2cornucopias

What is love?

In 07 Observations on 2014/04/18 at 12:00 AM

Detailed notes taken by Aida Tamayo on Fr. Robert Barron’s Catholicism Series

Thomas Aquinas, following Aristotle, defines love as “to will the good of another.” Love is not a feeling.  Love is an act of the will to want that which is good for someone else.  If possible one will also act to bring about the good of another. That is why Jesus said love your enemy (Will the good of that person).  What is the good of the person, my enemy? Perhaps that this person sees the evil in his actions and turns to do what is good.

Love is a powerful word and it is the most overused and abused word of our times.  Pope Benedict XVI said God is Love and he is right.  But when our understanding of Love is so skewed, so will be our understanding of God.  Here is how we use LOVE: I love pizza (it pleases me) I love this show (it entertains me) I love you (you give me pleasure), I love my parents (as long as they don’t tell me what to do or inconvenience me) I love God (as long as His Will doesn’t interfere with mine).  Love in our world is what makes me feel good.  So if God is Love He will do what will please me. No.

God is LOVE, the source of all goodness.  Love is not what I feel and it is not about me. Love is about the good I can will and do for others.

Loving God, and being His followers.  Pope John Paul II called the Beatitudes the self-portrait of Christ in Veritatis Splendor. Most Bible scholars would agree that the Beatitudes give us a clear picture of the true disciple of God.  To get to this point, a follower must be following all the commandments and come to understand that the meaning of life is doing the will of God.  Pursuing the Beatitudes will perfect the soul of those that will to follow the Lord. Father Barron says that the Beatitudes reveal that the true path of joy is found not in grasping at power but in the willing surrender to God’s mysterious grace.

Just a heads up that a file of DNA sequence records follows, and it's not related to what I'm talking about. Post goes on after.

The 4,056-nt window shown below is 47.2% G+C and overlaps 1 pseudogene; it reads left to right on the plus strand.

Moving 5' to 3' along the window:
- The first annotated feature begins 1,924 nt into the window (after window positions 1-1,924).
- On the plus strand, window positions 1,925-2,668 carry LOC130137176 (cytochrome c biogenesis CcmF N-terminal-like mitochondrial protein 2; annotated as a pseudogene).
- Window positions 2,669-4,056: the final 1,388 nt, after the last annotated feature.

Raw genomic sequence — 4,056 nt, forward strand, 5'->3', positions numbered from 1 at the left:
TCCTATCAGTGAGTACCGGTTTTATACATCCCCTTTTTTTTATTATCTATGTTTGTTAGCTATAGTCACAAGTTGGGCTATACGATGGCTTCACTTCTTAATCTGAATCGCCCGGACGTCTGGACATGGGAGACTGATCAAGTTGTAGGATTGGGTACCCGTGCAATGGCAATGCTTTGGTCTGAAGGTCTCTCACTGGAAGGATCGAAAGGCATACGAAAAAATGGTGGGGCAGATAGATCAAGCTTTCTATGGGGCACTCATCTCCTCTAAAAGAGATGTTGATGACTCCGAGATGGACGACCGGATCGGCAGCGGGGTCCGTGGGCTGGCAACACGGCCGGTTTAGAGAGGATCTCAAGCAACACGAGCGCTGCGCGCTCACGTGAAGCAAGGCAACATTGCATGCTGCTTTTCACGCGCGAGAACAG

Loving others, and turning the other cheek.  Turning the other cheek is a way of forcing an aggressor to confront its aggression.  We are not saying that a Jewish person in Nazi Germany confronts the Gestapo.  That would be suicide. What Jesus meant is that when presented with an injustice, instead of returning the injustice or running away from it we choose a 3rd option… turn the other cheek.

To illustrate the point we can look at someone who understood Jesus’ message well and puts it into practice.  Blessed Teresa once entered a bakery in Calcutta with a poor hungry child.  She asked the owner if he could spare a piece of bread for the child.  He spit in her face.  She calmly wiped her face looked at him kindly and said, that was for me, now can you spare a piece of bread for the child.  That is what Jesus meant by turning the other cheek. She understood Love: Will the good of the other.

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